Cowwarr Primary’s story of success

Left to right: Cowwarr Primary School students Lexi, 6, Ethan, 7, Lukas, 8 and Tom, 8.

Stefan Bradley

More than two years after Cowwarr Primary School burnt down in a fire, the new building in its place for its 23 students has become a fantastic community success story.

“It was late January 2020 and the kids and staff came back to school for the first day. I remember saying to one of the staff members and I said, ‘school is going to be really good this year’,” Cowwarr Primary School principal Albie Fitt said.

“It was that night, very late at night that I got a call that the school was on fire due to an electric fault.”

Mr Fitt said he was in tears after the fire, and pondered whether this would be the end of Cowwarr Primary School.

“We did welfare checks for the staff and students, but the community wanted to know what they could do for us,” he said.

Thanks to the community coming together, the kids only missed three days of schooling.

They sat their classes in Heyfield for a couple of months and returned to Cowwarr in temporary buildings after that.

“During that time, we spoke to architects, had input from parents, staff and students, and the new building came out of the ashes from there,” Mr Fitt said.

Staff and students finally moved into their new school facilities in the middle of 2021, built at the same site where the old building was, which had been built in the 1960s.

The new facilities were built to remind the community of the old building, and with improvements allowing better technology, insulation, and more space for school assemblies, concerts and recess. The walls and floors are coloured to match the school uniforms.

Parents and grandparents of current students walk to school and see reminders of their old place of learning, but they’re pleased to see the upgrades.

Mr Fitt said it vitally important that the temporary buildings and the new facility were at the old location.

“The key was to get everybody back at the school site, because the trauma was (eased) by being back at that location,” he said.

“It was mentally more difficult during the period of time we were at Heyfield. People were driving to a different place away from their home.

“But once (the students) were back here, they thrived. We’ve had no problems with absentees and the educational outcomes have been good. It’s a fantastic reflection of the school community, who understood the team mentality.”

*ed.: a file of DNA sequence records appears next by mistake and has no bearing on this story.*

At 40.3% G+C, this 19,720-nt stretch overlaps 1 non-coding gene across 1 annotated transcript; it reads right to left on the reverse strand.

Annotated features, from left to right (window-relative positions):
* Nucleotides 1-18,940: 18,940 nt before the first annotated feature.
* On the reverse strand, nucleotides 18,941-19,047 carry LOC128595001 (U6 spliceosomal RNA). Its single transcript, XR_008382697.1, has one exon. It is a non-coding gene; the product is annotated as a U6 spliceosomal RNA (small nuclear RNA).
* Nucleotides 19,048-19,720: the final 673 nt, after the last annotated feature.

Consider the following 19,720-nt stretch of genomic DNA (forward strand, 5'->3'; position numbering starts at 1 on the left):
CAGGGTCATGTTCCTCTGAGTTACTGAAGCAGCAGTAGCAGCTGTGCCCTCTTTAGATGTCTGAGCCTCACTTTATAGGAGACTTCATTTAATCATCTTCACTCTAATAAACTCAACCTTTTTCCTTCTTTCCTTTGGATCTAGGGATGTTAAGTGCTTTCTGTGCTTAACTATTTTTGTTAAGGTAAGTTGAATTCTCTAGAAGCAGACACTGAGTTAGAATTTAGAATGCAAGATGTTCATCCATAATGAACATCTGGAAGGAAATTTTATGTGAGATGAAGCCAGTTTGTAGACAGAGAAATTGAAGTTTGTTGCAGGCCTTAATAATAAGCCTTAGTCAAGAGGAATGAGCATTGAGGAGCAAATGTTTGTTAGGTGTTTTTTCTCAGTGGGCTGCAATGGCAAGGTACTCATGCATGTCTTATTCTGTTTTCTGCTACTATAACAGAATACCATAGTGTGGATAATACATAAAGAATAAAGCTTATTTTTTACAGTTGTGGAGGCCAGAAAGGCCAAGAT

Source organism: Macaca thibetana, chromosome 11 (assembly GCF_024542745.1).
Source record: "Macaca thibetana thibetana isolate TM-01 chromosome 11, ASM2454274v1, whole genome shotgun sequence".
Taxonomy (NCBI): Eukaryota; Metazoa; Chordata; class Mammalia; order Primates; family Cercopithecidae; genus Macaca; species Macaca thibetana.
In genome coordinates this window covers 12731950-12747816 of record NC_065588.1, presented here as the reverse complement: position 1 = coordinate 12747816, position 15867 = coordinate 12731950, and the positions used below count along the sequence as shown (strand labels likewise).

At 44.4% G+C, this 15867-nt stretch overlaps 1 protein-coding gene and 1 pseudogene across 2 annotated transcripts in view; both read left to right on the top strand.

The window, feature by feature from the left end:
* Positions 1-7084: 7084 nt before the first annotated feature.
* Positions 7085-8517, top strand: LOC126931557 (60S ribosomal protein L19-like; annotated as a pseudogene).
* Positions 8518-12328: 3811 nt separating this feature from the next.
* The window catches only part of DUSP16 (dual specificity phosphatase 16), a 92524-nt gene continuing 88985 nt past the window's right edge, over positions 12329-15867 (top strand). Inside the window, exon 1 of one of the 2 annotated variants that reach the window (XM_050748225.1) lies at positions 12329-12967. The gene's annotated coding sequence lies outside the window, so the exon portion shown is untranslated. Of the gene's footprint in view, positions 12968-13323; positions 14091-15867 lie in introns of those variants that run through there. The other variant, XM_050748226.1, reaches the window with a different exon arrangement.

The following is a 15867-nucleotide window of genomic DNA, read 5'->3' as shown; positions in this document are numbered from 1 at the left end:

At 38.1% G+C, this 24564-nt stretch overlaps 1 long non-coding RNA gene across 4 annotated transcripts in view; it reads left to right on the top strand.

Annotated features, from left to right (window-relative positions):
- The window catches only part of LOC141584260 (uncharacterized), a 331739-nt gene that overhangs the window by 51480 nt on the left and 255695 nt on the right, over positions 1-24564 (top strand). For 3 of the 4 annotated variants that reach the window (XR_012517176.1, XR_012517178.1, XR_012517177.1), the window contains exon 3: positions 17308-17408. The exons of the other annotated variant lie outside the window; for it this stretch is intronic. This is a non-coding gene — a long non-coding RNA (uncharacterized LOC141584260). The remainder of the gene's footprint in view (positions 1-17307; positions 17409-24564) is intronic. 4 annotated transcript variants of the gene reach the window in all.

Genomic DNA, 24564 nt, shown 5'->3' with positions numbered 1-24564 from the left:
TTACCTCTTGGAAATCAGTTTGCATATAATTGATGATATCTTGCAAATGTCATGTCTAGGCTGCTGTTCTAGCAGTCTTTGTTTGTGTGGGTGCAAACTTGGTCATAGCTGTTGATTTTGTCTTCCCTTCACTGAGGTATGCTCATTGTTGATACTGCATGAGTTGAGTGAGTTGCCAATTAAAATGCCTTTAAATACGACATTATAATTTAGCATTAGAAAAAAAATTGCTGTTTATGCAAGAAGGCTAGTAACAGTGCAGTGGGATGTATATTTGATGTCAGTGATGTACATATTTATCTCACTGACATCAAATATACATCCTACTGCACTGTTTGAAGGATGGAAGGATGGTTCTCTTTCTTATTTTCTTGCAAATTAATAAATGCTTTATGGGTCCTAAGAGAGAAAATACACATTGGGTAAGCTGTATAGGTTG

Mr Fitt said everyone got on board to help.

“We had every family here, we had community members moving furniture into the new building. It’s thanks to the passion of the people that got together – the parents, the teachers and the students – that the new school building is here and is a positive resource and icon for the town,” he said.

School student Ruby, 9, said she “really liked” the new building and loved living in Cowwarr.

“I like that everyday I come in and all the teachers and kids say hi to me,” Ruby said.

Cowwarr Primary School is giving back to the wider community with the return of the school’s Gumboot-a-thon on Friday, June 17 in partnership with Uniting Sale. At 10am, students and the wider community will walk around the block for two hours in their gumboots to raise money for the homeless.

Contact the school for more information and to help them beat their $2000 target.

Cowwarr Primary School principal Albie Fitt. Photo: Stefan Bradley

Cowwarr Primary School Principal Albie Fitt. Photo: Stefan Bradley

Left to right: Cowwarr Primary School students Ruby, 9, Chloe, 9 and Lachlan, 10.
Photo: Stefan Bradley

What was left after the fire.Photo: Contributed

The school on fire. Photo: Contributed

School burnt from electrical fault. Photo: contributed.

The Cowwarr students in the portable classroom before the new school was built. Photo: Contributed